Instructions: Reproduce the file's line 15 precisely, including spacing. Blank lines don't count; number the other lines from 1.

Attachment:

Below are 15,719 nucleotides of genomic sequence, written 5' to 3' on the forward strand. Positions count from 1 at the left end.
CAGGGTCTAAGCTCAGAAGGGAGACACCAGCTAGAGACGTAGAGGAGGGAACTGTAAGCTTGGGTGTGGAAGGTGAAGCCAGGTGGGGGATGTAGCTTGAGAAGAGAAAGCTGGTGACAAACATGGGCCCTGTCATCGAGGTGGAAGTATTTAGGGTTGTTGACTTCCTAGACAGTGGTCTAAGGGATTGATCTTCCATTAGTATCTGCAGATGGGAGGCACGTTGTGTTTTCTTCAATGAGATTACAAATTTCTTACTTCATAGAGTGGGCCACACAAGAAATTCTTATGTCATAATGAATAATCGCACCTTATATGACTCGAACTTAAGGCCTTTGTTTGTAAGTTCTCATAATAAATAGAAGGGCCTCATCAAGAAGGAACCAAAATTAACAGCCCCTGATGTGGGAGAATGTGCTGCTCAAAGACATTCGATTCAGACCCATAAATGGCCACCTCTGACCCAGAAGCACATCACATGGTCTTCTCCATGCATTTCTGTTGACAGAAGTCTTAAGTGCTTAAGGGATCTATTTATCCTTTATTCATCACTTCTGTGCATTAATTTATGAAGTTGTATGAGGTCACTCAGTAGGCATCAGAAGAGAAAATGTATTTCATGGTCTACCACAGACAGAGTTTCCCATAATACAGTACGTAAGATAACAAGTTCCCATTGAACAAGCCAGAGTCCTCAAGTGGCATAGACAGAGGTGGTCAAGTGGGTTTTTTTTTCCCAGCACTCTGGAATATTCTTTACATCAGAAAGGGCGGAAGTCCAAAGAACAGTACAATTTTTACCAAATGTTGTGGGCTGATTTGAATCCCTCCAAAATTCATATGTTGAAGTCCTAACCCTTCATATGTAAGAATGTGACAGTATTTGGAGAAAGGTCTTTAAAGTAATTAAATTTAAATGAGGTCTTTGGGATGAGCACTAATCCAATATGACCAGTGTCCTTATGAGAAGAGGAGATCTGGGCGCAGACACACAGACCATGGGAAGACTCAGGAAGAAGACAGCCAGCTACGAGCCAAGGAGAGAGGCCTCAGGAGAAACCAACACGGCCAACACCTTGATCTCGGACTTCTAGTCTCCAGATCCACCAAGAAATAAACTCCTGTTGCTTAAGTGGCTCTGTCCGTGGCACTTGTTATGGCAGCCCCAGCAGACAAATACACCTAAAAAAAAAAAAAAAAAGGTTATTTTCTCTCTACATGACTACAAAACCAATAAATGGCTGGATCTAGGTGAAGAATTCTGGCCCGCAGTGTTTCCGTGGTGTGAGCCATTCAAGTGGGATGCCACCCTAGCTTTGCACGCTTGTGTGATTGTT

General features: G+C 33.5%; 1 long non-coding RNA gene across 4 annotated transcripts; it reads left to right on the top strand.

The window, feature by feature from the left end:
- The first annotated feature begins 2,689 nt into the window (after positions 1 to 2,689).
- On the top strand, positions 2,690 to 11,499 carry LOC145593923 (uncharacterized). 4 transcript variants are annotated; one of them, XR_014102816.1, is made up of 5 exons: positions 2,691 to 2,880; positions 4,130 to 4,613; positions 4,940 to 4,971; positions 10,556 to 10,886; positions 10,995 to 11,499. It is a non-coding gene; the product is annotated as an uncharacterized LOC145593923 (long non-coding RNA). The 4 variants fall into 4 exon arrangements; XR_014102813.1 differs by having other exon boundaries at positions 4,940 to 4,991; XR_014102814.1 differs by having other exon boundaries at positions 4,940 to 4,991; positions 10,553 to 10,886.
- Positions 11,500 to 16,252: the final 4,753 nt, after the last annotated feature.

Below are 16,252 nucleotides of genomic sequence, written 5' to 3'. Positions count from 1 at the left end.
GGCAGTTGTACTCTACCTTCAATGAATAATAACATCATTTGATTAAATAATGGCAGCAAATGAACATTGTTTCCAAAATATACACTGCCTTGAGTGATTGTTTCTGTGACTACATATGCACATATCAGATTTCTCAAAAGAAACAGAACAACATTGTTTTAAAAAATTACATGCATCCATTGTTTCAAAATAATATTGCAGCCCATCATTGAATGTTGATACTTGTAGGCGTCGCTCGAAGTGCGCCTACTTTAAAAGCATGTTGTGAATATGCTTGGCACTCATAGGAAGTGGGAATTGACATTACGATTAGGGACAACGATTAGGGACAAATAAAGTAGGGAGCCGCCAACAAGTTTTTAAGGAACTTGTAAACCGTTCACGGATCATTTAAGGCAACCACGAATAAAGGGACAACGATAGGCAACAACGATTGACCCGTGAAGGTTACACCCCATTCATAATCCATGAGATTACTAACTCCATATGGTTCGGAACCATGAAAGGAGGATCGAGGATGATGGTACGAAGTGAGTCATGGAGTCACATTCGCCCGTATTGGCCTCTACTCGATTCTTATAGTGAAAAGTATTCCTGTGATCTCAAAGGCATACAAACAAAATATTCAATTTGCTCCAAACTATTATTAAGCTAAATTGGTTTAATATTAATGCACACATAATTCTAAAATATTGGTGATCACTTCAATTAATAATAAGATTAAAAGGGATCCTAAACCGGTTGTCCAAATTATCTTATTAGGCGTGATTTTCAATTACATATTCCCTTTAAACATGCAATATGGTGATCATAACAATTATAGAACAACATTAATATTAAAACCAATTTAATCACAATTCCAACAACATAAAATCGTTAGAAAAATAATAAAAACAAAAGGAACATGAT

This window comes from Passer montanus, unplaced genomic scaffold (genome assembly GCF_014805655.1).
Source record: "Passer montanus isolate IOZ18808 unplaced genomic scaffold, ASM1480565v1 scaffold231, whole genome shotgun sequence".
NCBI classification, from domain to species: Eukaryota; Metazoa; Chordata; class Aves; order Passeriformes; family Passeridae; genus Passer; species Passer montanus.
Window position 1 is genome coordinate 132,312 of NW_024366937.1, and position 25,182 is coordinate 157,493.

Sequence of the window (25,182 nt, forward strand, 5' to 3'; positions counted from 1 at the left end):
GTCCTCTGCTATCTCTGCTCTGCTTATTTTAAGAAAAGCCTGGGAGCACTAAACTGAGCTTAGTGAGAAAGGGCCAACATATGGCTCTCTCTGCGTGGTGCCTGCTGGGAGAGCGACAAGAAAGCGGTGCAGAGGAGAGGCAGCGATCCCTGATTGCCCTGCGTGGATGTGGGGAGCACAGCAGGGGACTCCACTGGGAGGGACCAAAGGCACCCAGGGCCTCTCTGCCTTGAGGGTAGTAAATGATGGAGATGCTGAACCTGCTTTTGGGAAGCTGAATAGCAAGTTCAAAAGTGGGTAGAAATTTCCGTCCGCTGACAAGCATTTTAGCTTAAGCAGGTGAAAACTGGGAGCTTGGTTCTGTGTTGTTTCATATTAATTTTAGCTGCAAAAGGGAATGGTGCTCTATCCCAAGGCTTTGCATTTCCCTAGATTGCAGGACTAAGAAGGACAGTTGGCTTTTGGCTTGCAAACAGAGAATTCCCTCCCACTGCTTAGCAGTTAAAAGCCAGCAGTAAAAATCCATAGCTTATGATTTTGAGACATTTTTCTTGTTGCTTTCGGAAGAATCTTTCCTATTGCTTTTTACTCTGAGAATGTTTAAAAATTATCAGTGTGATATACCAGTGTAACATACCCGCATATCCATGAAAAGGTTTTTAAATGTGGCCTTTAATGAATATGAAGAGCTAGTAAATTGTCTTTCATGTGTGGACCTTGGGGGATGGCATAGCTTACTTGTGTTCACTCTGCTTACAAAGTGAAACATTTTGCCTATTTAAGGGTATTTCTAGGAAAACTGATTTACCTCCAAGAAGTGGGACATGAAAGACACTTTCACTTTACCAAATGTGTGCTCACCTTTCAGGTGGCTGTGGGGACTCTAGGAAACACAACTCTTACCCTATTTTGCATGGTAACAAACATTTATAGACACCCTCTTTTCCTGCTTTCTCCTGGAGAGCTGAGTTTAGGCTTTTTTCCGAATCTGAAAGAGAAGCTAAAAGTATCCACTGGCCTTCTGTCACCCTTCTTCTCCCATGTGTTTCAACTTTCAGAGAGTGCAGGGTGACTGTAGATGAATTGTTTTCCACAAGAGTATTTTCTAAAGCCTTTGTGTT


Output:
GTCCTCTGCTATCTCTGCTCTGCTTATTTTAAGAAAAGCCTGGGAGCACTAAACTGAGCTTAGTGAGAAAGGGCCAACATATGGCTCTCTCTGCGTGGTGCCTGCTGGGAGAGCGACAAGAAAGCGGTGCAGAGGAGAGGCAGCGATCCCTGATTGCCCTGCGTGGATGTGGGGAGCACAGCAGGGGACTCCACTGGGAGGGACCAAAGGCACCCAGGGCCTCTCTGCCTTGAGGGTAGTAAATGATGGAGATGCTGAACCTGCTTTTGGGAAGCTGAATAGCAAGTTCAAAAGTGGGTAGAAATTTCCGTCCGCTGACAAGCATTTTAGCTTAAGCAGGTGAAAACTGGGAGCTTGGTTCTGTGTTGTTTCATATTAATTTTAGCTGCAAAAGGGAATGGTGCTCTATCCCAAGGCTTTGCATTTCCCTAGATTGCAGGACTAAGAAGGACAGTTGGCTTTTGGCTTGCAAACAGAGAATTCCCTCCCACTGCTTAGCAGTTAAAAGCCAGCAGTAAAAATCCATAGCTTATGATTTTGAGACATTTTTCTTGTTGCTTTCGGAAGAATCTTTCCTATTGCTTTTTACTCTGAGAATGTTTAAAAATTATCAGTGTGATATACCAGTGTAACATACCCGCATATCCATGAAAAGGTTTTTAAATGTGGCCTTTAATGAATATGAAGAGCTAGTAAATTGTCTTTCATGTGTGGACCTTGGGGGATGGCATAGCTTACTTGTGTTCACTCTGCTTACAAAGTGAAACATTTTGCCTATTTAAGGGTATTTCTAGGAAAACTGATTTACCTCCAAGAAGTGGGACATGAAAGACACTTTCACTTTACCAAATGTGTGCTCACCTTTCAGGTGGCTGTGGGGACTCTAGGAAACACAACTCTTACCCTATTTTGCATGGTAACAAACATTTATAGACACCCTCTTTTCCTGCTTTCTCCTGGAGAGCTGAGTTTAGGCTTTTTTCCGAATCTGAAAGAGAAGCTAAAAGTATCCACTGGCCTTCTGTCACCCTTCTTCTCCCATGTGTTTCAACTTTCAGAGAGTGCAGGGTGACTGTAGATGAATTGTTTTCCACAAGAGTATTTTCTAAAGCCTTTGTGTT